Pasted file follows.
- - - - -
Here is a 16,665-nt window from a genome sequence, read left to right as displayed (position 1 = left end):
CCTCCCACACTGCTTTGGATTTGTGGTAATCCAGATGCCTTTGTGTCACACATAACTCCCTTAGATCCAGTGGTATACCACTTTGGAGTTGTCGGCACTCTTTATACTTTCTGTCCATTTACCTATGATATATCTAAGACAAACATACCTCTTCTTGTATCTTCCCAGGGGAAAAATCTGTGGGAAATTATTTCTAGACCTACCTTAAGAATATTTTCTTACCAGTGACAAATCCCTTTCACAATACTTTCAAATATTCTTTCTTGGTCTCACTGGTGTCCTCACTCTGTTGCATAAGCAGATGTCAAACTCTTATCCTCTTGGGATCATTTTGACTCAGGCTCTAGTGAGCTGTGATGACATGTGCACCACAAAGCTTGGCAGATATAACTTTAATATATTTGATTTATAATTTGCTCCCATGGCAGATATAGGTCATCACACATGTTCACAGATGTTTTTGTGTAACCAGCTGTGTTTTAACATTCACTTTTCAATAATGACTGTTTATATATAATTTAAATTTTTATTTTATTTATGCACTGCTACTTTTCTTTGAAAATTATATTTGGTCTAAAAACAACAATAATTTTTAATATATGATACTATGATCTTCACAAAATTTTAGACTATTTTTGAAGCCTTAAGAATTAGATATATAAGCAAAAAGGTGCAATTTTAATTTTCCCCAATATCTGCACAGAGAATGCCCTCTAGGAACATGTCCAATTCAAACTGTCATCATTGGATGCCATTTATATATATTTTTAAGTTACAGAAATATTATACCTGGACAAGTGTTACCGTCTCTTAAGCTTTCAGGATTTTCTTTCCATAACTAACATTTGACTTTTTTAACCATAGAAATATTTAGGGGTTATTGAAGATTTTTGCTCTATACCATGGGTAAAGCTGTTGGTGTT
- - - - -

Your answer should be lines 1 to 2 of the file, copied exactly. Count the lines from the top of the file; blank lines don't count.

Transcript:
Here is a 16,665-nt window from a genome sequence, read left to right as displayed (position 1 = left end):
CCTCCCACACTGCTTTGGATTTGTGGTAATCCAGATGCCTTTGTGTCACACATAACTCCCTTAGATCCAGTGGTATACCACTTTGGAGTTGTCGGCACTCTTTATACTTTCTGTCCATTTACCTATGATATATCTAAGACAAACATACCTCTTCTTGTATCTTCCCAGGGGAAAAATCTGTGGGAAATTATTTCTAGACCTACCTTAAGAATATTTTCTTACCAGTGACAAATCCCTTTCACAATACTTTCAAATATTCTTTCTTGGTCTCACTGGTGTCCTCACTCTGTTGCATAAGCAGATGTCAAACTCTTATCCTCTTGGGATCATTTTGACTCAGGCTCTAGTGAGCTGTGATGACATGTGCACCACAAAGCTTGGCAGATATAACTTTAATATATTTGATTTATAATTTGCTCCCATGGCAGATATAGGTCATCACACATGTTCACAGATGTTTTTGTGTAACCAGCTGTGTTTTAACATTCACTTTTCAATAATGACTGTTTATATATAATTTAAATTTTTATTTTATTTATGCACTGCTACTTTTCTTTGAAAATTATATTTGGTCTAAAAACAACAATAATTTTTAATATATGATACTATGATCTTCACAAAATTTTAGACTATTTTTGAAGCCTTAAGAATTAGATATATAAGCAAAAAGGTGCAATTTTAATTTTCCCCAATATCTGCACAGAGAATGCCCTCTAGGAACATGTCCAATTCAAACTGTCATCATTGGATGCCATTTATATATATTTTTAAGTTACAGAAATATTATACCTGGACAAGTGTTACCGTCTCTTAAGCTTTCAGGATTTTCTTTCCATAACTAACATTTGACTTTTTTAACCATAGAAATATTTAGGGGTTATTGAAGATTTTTGCTCTATACCATGGGTAAAGCTGTTGGTGTT